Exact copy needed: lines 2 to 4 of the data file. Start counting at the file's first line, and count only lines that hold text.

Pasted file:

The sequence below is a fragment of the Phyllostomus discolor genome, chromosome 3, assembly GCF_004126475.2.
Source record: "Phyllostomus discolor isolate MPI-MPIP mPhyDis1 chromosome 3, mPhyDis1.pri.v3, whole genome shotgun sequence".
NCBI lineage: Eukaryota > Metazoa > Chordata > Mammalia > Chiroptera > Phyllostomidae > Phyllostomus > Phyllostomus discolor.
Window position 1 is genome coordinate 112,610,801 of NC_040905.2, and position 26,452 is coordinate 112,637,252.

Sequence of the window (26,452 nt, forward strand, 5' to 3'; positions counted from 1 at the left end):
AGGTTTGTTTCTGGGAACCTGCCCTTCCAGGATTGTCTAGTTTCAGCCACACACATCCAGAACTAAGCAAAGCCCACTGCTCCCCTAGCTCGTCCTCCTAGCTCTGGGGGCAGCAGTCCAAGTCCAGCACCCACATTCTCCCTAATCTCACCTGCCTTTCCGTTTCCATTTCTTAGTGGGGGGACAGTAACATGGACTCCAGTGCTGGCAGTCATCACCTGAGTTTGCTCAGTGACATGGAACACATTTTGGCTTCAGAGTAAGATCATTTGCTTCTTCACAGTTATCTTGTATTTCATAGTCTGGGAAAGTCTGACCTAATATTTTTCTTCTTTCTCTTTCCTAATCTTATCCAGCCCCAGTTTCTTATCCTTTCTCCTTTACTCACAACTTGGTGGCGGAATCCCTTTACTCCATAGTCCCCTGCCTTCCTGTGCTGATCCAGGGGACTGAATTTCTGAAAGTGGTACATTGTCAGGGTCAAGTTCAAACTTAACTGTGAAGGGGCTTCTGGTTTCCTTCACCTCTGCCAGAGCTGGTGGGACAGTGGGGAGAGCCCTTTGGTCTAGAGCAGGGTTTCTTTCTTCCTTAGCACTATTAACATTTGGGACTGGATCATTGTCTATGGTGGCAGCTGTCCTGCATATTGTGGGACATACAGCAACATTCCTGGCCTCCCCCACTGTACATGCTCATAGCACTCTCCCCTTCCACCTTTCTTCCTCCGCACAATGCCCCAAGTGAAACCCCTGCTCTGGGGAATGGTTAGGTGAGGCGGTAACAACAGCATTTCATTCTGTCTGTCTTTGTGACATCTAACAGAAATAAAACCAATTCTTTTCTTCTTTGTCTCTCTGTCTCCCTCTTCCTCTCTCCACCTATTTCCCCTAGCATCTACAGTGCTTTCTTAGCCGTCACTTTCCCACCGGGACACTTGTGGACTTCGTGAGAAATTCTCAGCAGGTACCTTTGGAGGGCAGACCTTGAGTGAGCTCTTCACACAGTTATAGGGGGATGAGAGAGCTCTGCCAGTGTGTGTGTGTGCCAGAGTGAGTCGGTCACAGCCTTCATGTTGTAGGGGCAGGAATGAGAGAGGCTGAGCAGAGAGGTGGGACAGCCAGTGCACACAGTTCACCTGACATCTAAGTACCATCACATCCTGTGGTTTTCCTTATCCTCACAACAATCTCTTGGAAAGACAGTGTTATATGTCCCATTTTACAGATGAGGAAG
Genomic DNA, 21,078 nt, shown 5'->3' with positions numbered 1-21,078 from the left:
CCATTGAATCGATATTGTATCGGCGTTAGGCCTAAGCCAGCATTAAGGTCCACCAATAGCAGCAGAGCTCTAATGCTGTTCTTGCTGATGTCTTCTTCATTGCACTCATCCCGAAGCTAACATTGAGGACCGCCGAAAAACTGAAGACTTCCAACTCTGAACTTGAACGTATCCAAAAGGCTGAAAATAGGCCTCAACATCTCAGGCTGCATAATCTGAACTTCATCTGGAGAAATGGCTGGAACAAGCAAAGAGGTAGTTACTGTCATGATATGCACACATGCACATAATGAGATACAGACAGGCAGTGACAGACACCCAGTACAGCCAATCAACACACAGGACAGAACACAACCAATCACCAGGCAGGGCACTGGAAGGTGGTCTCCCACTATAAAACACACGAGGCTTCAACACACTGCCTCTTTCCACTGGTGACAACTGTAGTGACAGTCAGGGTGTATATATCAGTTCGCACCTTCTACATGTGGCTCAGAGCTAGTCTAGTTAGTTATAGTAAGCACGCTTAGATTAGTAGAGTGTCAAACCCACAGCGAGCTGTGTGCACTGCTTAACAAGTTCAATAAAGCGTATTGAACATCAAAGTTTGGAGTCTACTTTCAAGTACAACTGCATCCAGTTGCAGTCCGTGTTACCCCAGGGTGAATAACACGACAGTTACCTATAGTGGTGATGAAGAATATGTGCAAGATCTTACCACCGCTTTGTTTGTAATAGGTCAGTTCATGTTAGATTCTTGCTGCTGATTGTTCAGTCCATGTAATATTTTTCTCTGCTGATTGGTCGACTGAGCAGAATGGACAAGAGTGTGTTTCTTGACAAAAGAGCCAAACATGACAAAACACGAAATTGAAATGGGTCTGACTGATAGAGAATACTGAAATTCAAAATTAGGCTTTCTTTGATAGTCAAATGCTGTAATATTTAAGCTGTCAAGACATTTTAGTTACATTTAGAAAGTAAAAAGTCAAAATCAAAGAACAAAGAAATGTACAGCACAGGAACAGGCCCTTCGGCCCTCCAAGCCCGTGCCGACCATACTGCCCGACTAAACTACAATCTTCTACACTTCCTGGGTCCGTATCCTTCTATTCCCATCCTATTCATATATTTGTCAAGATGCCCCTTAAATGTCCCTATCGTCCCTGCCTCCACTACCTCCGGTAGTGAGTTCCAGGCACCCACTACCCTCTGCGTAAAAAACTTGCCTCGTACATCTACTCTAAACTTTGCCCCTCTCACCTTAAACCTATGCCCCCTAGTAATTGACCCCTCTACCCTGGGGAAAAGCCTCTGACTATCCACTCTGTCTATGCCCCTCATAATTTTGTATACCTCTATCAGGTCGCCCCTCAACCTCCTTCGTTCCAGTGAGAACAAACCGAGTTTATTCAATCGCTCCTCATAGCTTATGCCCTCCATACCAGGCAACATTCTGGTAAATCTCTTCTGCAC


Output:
Source record: "Phyllostomus discolor isolate MPI-MPIP mPhyDis1 chromosome 3, mPhyDis1.pri.v3, whole genome shotgun sequence".
NCBI lineage: Eukaryota > Metazoa > Chordata > Mammalia > Chiroptera > Phyllostomidae > Phyllostomus > Phyllostomus discolor.
Window position 1 is genome coordinate 112,610,801 of NC_040905.2, and position 26,452 is coordinate 112,637,252.